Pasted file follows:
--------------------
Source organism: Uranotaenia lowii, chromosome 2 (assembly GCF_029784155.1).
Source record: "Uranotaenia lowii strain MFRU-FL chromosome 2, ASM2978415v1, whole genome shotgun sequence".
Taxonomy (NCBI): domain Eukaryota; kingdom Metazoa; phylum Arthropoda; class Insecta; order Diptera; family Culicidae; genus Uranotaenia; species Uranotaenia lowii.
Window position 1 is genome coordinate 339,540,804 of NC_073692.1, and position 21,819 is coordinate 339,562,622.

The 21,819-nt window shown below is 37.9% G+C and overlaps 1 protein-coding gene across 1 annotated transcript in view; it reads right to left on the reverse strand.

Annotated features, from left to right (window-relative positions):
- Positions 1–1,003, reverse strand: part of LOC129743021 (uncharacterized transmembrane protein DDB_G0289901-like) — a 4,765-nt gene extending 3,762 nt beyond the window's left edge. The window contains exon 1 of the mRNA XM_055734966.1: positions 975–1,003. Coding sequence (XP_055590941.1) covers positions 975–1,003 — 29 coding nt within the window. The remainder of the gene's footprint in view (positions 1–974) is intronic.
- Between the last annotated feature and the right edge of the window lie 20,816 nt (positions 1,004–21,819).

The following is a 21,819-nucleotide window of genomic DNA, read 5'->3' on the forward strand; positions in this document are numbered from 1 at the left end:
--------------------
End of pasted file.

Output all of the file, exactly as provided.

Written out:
Source organism: Uranotaenia lowii, chromosome 2 (assembly GCF_029784155.1).
Source record: "Uranotaenia lowii strain MFRU-FL chromosome 2, ASM2978415v1, whole genome shotgun sequence".
Taxonomy (NCBI): domain Eukaryota; kingdom Metazoa; phylum Arthropoda; class Insecta; order Diptera; family Culicidae; genus Uranotaenia; species Uranotaenia lowii.
Window position 1 is genome coordinate 339,540,804 of NC_073692.1, and position 21,819 is coordinate 339,562,622.

The 21,819-nt window shown below is 37.9% G+C and overlaps 1 protein-coding gene across 1 annotated transcript in view; it reads right to left on the reverse strand.

Annotated features, from left to right (window-relative positions):
- Positions 1–1,003, reverse strand: part of LOC129743021 (uncharacterized transmembrane protein DDB_G0289901-like) — a 4,765-nt gene extending 3,762 nt beyond the window's left edge. The window contains exon 1 of the mRNA XM_055734966.1: positions 975–1,003. Coding sequence (XP_055590941.1) covers positions 975–1,003 — 29 coding nt within the window. The remainder of the gene's footprint in view (positions 1–974) is intronic.
- Between the last annotated feature and the right edge of the window lie 20,816 nt (positions 1,004–21,819).

The following is a 21,819-nucleotide window of genomic DNA, read 5'->3' on the forward strand; positions in this document are numbered from 1 at the left end: